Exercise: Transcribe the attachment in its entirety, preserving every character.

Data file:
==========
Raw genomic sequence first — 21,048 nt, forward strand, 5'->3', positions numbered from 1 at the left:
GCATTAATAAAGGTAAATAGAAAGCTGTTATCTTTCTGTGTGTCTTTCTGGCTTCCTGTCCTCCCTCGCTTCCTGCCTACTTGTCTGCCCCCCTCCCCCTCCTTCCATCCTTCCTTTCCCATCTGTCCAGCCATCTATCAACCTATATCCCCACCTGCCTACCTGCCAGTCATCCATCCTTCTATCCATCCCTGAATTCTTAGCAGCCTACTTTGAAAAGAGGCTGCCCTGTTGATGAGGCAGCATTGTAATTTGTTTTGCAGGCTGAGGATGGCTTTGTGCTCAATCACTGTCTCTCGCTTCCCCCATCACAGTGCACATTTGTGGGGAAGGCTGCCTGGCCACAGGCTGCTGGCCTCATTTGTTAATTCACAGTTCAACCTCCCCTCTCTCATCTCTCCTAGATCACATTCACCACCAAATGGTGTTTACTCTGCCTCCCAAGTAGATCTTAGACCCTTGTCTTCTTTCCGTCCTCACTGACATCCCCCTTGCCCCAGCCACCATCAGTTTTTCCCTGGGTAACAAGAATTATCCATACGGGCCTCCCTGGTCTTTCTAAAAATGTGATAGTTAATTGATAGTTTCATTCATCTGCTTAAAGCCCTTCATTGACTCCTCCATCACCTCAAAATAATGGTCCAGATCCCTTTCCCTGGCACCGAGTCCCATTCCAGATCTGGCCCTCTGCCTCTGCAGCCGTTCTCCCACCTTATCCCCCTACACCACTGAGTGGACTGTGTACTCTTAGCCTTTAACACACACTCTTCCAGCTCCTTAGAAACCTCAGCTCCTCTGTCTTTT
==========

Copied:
Raw genomic sequence first — 21,048 nt, forward strand, 5'->3', positions numbered from 1 at the left:
GCATTAATAAAGGTAAATAGAAAGCTGTTATCTTTCTGTGTGTCTTTCTGGCTTCCTGTCCTCCCTCGCTTCCTGCCTACTTGTCTGCCCCCCTCCCCCTCCTTCCATCCTTCCTTTCCCATCTGTCCAGCCATCTATCAACCTATATCCCCACCTGCCTACCTGCCAGTCATCCATCCTTCTATCCATCCCTGAATTCTTAGCAGCCTACTTTGAAAAGAGGCTGCCCTGTTGATGAGGCAGCATTGTAATTTGTTTTGCAGGCTGAGGATGGCTTTGTGCTCAATCACTGTCTCTCGCTTCCCCCATCACAGTGCACATTTGTGGGGAAGGCTGCCTGGCCACAGGCTGCTGGCCTCATTTGTTAATTCACAGTTCAACCTCCCCTCTCTCATCTCTCCTAGATCACATTCACCACCAAATGGTGTTTACTCTGCCTCCCAAGTAGATCTTAGACCCTTGTCTTCTTTCCGTCCTCACTGACATCCCCCTTGCCCCAGCCACCATCAGTTTTTCCCTGGGTAACAAGAATTATCCATACGGGCCTCCCTGGTCTTTCTAAAAATGTGATAGTTAATTGATAGTTTCATTCATCTGCTTAAAGCCCTTCATTGACTCCTCCATCACCTCAAAATAATGGTCCAGATCCCTTTCCCTGGCACCGAGTCCCATTCCAGATCTGGCCCTCTGCCTCTGCAGCCGTTCTCCCACCTTATCCCCCTACACCACTGAGTGGACTGTGTACTCTTAGCCTTTAACACACACTCTTCCAGCTCCTTAGAAACCTCAGCTCCTCTGTCTTTT